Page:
The investigators will want to find out if your living environment is secure, if you are an alcohol or drug addict, if you regularly drink and get behind the wheel, to take note of any violence against your child, and to find out if your child is clothed and fed properly, and has all the necessary basic needs. Therefore, expect uncomfortable questions from the investigators with the center of focus being on the DUI case in which the minor was involved. They will also want to talk to your child, in private for a short time.
As DUI defense attorneys who have witnessed several DUI with a Passenger Under 14 and child endangerment cases before, we are well-conversant with all the processes, including DMV and criminal court proceedings. We also understand how the CPS investigation works. Thus, we can advise you accordingly on how you can maximize your possibilities of avoiding the investigation or how to prepare adequately for the investigation.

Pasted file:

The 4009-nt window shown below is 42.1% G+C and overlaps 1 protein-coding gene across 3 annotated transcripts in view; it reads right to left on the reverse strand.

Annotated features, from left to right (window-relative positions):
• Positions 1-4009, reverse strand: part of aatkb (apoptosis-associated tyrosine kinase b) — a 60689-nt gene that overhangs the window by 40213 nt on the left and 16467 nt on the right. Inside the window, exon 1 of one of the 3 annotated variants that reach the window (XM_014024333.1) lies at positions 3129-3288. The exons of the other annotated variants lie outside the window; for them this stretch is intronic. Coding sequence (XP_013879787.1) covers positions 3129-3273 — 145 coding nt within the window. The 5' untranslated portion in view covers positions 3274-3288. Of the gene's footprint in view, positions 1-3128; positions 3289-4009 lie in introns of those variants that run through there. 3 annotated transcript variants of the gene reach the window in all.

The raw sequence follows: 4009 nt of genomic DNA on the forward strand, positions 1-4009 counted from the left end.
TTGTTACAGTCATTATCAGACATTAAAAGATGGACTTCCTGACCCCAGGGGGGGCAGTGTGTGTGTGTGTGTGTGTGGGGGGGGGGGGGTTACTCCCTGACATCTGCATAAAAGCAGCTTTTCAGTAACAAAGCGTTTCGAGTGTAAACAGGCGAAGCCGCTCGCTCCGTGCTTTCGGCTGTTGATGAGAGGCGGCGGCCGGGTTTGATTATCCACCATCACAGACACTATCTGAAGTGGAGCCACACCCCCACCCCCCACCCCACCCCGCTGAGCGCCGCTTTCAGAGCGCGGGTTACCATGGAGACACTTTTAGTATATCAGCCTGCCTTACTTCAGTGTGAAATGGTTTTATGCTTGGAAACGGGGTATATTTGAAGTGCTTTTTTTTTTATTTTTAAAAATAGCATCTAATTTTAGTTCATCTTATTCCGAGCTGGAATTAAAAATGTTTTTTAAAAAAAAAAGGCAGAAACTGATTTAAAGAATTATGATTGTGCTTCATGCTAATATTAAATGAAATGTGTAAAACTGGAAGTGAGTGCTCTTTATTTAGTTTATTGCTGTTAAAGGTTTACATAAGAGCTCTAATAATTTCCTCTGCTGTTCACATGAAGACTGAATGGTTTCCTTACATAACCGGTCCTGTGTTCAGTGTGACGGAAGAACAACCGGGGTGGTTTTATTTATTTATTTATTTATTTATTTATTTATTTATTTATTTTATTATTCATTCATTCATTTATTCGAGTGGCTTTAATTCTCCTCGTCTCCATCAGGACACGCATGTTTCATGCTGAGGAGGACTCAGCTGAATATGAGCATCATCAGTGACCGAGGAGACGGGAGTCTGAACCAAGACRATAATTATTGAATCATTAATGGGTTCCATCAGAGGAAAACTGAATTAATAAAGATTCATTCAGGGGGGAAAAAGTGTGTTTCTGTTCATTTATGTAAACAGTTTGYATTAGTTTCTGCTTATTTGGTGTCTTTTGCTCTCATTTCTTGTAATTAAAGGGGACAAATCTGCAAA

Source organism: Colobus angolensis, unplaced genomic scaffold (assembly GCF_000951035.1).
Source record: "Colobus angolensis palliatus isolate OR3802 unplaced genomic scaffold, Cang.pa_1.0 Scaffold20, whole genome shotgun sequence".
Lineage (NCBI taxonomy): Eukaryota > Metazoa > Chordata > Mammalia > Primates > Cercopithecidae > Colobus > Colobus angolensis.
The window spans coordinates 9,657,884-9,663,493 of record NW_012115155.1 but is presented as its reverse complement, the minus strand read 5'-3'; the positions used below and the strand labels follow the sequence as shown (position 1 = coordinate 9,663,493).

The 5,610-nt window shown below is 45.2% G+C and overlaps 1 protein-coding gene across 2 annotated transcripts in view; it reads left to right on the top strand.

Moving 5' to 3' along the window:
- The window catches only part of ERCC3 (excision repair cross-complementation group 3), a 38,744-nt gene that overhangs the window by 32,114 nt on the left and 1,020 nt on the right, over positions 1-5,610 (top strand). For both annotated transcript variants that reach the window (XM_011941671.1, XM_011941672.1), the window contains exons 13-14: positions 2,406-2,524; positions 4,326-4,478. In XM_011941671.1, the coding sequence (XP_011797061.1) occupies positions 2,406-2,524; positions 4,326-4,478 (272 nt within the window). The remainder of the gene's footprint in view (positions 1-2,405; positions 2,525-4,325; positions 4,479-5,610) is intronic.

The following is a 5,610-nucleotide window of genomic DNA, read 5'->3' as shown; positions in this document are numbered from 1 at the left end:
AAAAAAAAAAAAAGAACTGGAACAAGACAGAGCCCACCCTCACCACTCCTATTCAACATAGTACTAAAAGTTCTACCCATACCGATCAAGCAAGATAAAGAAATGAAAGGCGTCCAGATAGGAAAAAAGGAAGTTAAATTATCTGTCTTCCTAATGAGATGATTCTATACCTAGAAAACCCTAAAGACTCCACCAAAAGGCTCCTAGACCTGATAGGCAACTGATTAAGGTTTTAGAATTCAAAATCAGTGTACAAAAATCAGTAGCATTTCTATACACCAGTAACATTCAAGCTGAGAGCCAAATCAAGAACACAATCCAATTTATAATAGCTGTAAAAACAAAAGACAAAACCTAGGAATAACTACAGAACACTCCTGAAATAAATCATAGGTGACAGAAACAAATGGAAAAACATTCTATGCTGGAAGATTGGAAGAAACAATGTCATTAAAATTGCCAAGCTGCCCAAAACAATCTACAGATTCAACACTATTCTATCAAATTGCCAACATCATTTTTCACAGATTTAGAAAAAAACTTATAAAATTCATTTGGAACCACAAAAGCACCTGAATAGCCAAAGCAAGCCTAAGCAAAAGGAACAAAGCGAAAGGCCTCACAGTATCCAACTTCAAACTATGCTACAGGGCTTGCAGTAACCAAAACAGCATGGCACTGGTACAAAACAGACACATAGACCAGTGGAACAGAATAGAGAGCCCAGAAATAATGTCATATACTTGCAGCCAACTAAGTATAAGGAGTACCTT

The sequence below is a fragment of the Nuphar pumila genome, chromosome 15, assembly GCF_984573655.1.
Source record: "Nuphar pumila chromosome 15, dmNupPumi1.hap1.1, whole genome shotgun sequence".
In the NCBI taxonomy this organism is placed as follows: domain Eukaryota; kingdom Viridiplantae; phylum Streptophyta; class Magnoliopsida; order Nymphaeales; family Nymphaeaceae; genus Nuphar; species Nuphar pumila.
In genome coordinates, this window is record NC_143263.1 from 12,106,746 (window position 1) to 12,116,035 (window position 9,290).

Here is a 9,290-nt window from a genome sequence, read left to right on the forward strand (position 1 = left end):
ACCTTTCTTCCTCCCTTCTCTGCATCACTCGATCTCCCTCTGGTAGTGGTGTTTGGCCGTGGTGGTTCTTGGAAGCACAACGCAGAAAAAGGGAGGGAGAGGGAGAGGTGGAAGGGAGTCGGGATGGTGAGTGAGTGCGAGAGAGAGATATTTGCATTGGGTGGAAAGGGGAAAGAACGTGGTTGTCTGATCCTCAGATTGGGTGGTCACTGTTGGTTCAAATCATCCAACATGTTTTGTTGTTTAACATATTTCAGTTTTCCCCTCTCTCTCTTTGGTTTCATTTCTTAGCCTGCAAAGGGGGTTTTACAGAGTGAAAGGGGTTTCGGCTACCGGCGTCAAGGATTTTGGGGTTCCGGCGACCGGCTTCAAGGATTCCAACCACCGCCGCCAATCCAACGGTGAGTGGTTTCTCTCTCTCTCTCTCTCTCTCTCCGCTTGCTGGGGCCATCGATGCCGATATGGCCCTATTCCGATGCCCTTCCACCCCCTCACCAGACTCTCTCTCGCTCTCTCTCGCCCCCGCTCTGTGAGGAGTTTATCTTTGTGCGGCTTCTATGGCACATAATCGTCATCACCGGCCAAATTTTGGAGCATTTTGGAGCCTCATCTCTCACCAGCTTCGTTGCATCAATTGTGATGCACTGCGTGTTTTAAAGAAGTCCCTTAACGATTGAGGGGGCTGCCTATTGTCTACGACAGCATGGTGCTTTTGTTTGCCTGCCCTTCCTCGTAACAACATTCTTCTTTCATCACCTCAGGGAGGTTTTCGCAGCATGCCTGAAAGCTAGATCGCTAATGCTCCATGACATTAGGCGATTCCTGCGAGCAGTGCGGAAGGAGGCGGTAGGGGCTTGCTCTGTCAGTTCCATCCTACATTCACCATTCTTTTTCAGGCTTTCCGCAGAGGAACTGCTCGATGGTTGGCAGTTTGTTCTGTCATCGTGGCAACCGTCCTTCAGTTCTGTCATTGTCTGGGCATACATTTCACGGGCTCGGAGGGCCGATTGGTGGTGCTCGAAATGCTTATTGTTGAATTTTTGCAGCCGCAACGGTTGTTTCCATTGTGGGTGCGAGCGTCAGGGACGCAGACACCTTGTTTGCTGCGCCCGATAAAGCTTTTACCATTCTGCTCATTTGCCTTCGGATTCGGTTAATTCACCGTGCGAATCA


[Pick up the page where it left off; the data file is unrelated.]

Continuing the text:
Find an Experienced DUI Attorney Near Me
DUI with a Passenger Under 14 in the vehicle is treated very seriously in San Jose. Its conviction could have life-changing effects on you. Therefore, it is critical that once charged, you reach out to a DUI attorney as soon as possible and get the legal assistance you need.
Our attorneys at San Jose DUI Attorney Law Firm are experts and have represented clients in all kinds of DUI cases, even those involving child endangerment. They will build a solid, valid defense that will get you the best probable outcome of your case. We understand the sensitivity of the case. Thus, we will treat it with the discretion it deserves. Call us at 408-777-6630 to tell us about your case so we can know how to help you.